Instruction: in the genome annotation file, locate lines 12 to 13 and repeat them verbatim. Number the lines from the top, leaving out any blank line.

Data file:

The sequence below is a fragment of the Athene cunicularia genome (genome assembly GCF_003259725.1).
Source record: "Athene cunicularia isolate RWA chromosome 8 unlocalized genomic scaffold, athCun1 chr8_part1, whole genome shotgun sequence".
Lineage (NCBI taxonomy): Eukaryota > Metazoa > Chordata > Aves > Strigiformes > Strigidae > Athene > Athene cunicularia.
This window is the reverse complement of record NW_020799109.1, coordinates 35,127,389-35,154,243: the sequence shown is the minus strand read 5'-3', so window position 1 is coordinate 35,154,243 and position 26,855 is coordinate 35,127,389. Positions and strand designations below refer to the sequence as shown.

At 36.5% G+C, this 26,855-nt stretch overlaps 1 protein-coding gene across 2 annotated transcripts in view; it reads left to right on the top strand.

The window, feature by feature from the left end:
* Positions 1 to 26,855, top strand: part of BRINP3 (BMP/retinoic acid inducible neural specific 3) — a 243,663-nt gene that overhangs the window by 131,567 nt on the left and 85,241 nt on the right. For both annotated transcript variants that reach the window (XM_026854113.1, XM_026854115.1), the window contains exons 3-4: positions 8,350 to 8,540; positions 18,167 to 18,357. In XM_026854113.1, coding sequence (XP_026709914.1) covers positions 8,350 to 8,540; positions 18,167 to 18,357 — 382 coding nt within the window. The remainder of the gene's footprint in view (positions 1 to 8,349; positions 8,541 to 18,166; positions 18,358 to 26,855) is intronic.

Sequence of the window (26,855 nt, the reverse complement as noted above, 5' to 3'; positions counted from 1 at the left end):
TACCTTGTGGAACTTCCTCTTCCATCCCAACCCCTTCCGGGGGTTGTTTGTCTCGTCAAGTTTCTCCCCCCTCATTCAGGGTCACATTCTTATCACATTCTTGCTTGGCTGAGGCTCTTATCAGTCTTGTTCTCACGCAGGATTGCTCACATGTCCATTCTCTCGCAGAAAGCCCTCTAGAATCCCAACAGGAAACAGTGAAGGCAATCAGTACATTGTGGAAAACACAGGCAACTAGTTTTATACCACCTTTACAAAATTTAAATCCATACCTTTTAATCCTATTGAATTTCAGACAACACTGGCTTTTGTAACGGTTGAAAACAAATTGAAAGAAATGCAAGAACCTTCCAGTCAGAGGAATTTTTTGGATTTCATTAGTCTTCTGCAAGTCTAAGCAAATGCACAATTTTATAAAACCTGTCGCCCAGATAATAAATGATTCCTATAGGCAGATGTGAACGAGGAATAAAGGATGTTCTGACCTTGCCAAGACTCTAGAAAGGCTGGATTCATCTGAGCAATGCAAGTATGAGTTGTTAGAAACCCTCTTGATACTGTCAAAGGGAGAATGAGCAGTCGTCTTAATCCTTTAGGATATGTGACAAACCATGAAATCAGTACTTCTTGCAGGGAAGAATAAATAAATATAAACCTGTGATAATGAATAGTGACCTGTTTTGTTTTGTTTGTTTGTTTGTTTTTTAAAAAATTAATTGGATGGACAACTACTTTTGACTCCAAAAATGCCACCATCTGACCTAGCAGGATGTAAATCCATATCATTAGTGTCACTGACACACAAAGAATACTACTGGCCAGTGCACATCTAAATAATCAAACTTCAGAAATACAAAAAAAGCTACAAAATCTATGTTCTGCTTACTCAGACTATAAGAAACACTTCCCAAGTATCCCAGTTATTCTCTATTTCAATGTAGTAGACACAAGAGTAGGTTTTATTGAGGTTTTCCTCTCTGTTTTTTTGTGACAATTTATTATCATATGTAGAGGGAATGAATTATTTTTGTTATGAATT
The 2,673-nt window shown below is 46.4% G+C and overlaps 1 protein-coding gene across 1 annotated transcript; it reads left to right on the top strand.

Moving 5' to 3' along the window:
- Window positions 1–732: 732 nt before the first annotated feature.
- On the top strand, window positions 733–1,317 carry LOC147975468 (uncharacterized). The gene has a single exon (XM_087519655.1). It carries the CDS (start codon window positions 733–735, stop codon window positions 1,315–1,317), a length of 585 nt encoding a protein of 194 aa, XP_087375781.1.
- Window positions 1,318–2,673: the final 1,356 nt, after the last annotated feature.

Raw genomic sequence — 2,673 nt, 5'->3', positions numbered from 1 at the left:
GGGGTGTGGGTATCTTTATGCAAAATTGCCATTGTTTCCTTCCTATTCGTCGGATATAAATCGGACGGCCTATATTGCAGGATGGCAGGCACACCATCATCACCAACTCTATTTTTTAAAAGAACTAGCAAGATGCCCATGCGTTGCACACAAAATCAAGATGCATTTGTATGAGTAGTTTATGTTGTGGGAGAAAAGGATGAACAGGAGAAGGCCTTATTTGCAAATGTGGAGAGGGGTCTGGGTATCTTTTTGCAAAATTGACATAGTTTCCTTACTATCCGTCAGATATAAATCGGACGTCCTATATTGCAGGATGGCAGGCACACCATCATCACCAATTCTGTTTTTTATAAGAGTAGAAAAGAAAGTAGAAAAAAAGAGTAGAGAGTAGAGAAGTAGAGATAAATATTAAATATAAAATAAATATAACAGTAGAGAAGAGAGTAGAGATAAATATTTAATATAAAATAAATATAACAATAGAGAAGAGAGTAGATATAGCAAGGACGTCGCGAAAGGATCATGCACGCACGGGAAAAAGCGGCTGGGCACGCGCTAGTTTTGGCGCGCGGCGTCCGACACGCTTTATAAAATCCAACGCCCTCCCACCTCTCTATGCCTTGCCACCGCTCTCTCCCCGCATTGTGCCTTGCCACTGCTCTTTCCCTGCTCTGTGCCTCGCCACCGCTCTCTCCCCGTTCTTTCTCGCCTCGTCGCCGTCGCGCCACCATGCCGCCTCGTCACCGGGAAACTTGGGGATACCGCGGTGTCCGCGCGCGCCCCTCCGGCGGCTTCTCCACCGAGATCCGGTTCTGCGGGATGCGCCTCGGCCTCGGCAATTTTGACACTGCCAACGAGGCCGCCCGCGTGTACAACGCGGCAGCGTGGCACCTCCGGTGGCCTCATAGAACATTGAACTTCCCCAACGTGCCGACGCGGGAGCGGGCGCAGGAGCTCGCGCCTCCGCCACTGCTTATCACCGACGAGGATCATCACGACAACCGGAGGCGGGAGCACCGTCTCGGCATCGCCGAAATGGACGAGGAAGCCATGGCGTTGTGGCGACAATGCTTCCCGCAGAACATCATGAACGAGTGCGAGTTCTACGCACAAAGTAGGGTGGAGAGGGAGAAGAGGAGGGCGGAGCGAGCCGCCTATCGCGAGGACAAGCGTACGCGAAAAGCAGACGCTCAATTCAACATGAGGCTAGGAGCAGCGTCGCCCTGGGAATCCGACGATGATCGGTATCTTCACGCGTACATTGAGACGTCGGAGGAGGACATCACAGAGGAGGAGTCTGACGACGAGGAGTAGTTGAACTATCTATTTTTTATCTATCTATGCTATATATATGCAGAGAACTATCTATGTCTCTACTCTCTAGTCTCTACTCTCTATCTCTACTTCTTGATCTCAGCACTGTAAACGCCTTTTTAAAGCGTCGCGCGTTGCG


- Window positions 1–732: 732 nt before the first annotated feature.
- On the top strand, window positions 733–1,317 carry LOC147975468 (uncharacterized). The gene has a single exon (XM_087519655.1). It carries the CDS (start codon window positions 733–735, stop codon window positions 1,315–1,317), a length of 585 nt encoding a protein of 194 aa, XP_087375781.1.